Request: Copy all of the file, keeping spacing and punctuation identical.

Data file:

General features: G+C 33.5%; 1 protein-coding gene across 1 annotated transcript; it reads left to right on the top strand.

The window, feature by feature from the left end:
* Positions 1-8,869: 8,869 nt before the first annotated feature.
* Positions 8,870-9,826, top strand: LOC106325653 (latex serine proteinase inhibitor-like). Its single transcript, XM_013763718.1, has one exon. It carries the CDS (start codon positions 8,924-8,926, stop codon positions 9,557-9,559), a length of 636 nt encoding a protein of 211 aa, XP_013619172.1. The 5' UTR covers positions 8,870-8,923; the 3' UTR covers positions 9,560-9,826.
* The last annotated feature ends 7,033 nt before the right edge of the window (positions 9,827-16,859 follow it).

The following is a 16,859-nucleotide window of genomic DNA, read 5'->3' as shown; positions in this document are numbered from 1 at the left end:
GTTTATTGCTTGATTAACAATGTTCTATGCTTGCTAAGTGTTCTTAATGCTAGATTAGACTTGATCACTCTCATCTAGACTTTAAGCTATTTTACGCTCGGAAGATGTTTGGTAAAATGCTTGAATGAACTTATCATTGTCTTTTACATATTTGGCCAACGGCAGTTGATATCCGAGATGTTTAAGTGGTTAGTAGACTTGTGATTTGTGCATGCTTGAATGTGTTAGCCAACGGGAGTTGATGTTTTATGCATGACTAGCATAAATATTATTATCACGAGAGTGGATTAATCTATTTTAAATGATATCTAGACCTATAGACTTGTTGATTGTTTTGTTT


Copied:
General features: G+C 33.5%; 1 protein-coding gene across 1 annotated transcript; it reads left to right on the top strand.

The window, feature by feature from the left end:
* Positions 1-8,869: 8,869 nt before the first annotated feature.
* Positions 8,870-9,826, top strand: LOC106325653 (latex serine proteinase inhibitor-like). Its single transcript, XM_013763718.1, has one exon. It carries the CDS (start codon positions 8,924-8,926, stop codon positions 9,557-9,559), a length of 636 nt encoding a protein of 211 aa, XP_013619172.1. The 5' UTR covers positions 8,870-8,923; the 3' UTR covers positions 9,560-9,826.
* The last annotated feature ends 7,033 nt before the right edge of the window (positions 9,827-16,859 follow it).

The following is a 16,859-nucleotide window of genomic DNA, read 5'->3' as shown; positions in this document are numbered from 1 at the left end:
GTTTATTGCTTGATTAACAATGTTCTATGCTTGCTAAGTGTTCTTAATGCTAGATTAGACTTGATCACTCTCATCTAGACTTTAAGCTATTTTACGCTCGGAAGATGTTTGGTAAAATGCTTGAATGAACTTATCATTGTCTTTTACATATTTGGCCAACGGCAGTTGATATCCGAGATGTTTAAGTGGTTAGTAGACTTGTGATTTGTGCATGCTTGAATGTGTTAGCCAACGGGAGTTGATGTTTTATGCATGACTAGCATAAATATTATTATCACGAGAGTGGATTAATCTATTTTAAATGATATCTAGACCTATAGACTTGTTGATTGTTTTGTTT